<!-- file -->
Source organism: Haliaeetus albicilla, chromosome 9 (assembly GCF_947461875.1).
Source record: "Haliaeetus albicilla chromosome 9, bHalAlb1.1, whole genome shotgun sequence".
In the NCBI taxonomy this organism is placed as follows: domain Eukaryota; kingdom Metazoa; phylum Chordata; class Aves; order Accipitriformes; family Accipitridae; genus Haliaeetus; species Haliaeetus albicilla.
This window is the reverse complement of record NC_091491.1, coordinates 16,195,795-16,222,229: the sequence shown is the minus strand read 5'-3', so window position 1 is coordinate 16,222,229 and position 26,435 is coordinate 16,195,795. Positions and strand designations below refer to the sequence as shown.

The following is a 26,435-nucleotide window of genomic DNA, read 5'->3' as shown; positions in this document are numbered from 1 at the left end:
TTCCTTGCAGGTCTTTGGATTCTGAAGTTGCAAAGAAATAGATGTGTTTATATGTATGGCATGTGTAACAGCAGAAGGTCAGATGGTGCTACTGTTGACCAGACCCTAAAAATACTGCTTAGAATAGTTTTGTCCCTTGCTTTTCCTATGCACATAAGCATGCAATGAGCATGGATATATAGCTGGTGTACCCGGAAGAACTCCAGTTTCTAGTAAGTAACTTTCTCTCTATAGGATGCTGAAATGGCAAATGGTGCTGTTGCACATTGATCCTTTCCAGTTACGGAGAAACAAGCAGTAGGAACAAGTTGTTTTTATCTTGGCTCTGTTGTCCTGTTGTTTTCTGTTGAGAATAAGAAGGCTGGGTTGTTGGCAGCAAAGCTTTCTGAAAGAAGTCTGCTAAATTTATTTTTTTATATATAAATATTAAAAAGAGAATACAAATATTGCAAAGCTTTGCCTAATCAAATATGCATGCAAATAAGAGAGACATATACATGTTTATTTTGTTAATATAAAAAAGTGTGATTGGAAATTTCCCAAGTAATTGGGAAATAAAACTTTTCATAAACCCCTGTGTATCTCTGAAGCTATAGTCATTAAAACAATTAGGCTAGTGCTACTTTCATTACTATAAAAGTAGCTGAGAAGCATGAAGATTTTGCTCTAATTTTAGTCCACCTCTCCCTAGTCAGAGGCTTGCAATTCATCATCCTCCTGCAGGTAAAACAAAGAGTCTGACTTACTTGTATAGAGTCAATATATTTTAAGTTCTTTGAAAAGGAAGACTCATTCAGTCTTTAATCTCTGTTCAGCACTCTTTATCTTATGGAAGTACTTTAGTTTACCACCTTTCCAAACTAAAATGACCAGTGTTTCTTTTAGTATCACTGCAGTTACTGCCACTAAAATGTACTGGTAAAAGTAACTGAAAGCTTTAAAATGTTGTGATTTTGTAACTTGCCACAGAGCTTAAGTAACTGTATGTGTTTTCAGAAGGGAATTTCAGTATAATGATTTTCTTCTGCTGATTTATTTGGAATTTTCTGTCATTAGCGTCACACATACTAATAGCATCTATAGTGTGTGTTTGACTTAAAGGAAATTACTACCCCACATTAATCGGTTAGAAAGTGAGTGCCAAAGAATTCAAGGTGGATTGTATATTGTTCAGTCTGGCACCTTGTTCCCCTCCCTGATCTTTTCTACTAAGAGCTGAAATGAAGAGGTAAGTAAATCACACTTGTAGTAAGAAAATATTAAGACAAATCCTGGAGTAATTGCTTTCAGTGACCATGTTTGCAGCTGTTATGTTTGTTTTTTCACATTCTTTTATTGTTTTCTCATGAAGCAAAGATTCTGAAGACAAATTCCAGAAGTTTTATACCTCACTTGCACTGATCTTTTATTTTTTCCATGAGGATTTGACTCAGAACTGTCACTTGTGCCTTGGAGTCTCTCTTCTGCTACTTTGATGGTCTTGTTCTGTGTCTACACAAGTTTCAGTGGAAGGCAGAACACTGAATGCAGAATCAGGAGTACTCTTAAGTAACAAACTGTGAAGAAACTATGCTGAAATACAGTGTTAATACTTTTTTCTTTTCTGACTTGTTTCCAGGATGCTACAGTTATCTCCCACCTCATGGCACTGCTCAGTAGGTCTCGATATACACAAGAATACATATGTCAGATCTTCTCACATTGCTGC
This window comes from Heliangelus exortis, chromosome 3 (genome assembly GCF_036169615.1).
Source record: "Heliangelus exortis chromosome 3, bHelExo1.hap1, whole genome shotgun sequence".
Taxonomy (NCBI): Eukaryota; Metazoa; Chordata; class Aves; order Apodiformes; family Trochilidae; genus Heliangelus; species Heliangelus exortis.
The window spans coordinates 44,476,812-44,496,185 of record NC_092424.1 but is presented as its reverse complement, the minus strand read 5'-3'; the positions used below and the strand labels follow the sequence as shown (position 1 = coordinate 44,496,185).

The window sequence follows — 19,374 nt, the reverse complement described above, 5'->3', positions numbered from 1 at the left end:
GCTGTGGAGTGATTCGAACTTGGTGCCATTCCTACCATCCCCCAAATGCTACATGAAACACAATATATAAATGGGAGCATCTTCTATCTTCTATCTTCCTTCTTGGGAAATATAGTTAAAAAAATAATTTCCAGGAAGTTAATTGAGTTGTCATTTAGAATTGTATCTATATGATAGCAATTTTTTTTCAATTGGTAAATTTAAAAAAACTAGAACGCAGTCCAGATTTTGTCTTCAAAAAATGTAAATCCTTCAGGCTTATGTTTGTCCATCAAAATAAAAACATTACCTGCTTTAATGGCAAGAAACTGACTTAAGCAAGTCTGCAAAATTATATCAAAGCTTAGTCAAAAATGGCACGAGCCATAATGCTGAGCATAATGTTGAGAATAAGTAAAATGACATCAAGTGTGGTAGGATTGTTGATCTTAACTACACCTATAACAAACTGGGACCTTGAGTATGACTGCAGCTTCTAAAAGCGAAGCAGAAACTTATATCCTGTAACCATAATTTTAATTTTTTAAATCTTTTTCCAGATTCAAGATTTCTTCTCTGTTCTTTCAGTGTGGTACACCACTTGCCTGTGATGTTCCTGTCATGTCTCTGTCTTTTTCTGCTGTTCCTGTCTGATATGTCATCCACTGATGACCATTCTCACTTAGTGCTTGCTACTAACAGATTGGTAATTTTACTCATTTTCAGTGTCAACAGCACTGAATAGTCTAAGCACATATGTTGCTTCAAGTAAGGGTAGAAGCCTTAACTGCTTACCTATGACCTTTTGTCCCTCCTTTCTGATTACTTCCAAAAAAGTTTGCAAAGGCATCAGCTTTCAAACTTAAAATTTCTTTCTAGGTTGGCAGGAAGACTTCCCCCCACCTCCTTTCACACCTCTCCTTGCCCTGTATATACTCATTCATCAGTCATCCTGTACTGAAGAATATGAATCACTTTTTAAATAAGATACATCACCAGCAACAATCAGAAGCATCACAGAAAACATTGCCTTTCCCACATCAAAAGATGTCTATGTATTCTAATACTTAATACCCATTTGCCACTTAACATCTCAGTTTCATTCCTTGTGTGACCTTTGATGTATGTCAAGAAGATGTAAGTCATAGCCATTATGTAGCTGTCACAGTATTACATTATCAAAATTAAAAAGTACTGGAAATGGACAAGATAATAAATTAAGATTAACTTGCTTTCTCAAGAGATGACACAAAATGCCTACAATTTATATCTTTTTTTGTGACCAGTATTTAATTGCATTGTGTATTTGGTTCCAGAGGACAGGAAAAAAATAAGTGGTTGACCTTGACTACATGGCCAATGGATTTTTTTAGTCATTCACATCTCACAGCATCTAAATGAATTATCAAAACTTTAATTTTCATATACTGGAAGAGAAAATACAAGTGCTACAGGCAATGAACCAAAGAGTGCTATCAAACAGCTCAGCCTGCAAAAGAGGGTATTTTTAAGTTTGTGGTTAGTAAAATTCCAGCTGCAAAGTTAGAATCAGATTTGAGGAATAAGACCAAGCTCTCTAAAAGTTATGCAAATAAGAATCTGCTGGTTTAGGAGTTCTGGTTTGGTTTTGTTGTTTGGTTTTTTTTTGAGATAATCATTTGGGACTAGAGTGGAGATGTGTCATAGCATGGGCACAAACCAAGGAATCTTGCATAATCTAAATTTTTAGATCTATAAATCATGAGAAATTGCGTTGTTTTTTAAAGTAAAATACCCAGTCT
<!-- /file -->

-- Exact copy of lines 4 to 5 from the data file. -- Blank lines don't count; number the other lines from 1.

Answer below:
This window is the reverse complement of record NC_091491.1, coordinates 16,195,795-16,222,229: the sequence shown is the minus strand read 5'-3', so window position 1 is coordinate 16,222,229 and position 26,435 is coordinate 16,195,795. Positions and strand designations below refer to the sequence as shown.

The following is a 26,435-nucleotide window of genomic DNA, read 5'->3' as shown; positions in this document are numbered from 1 at the left end: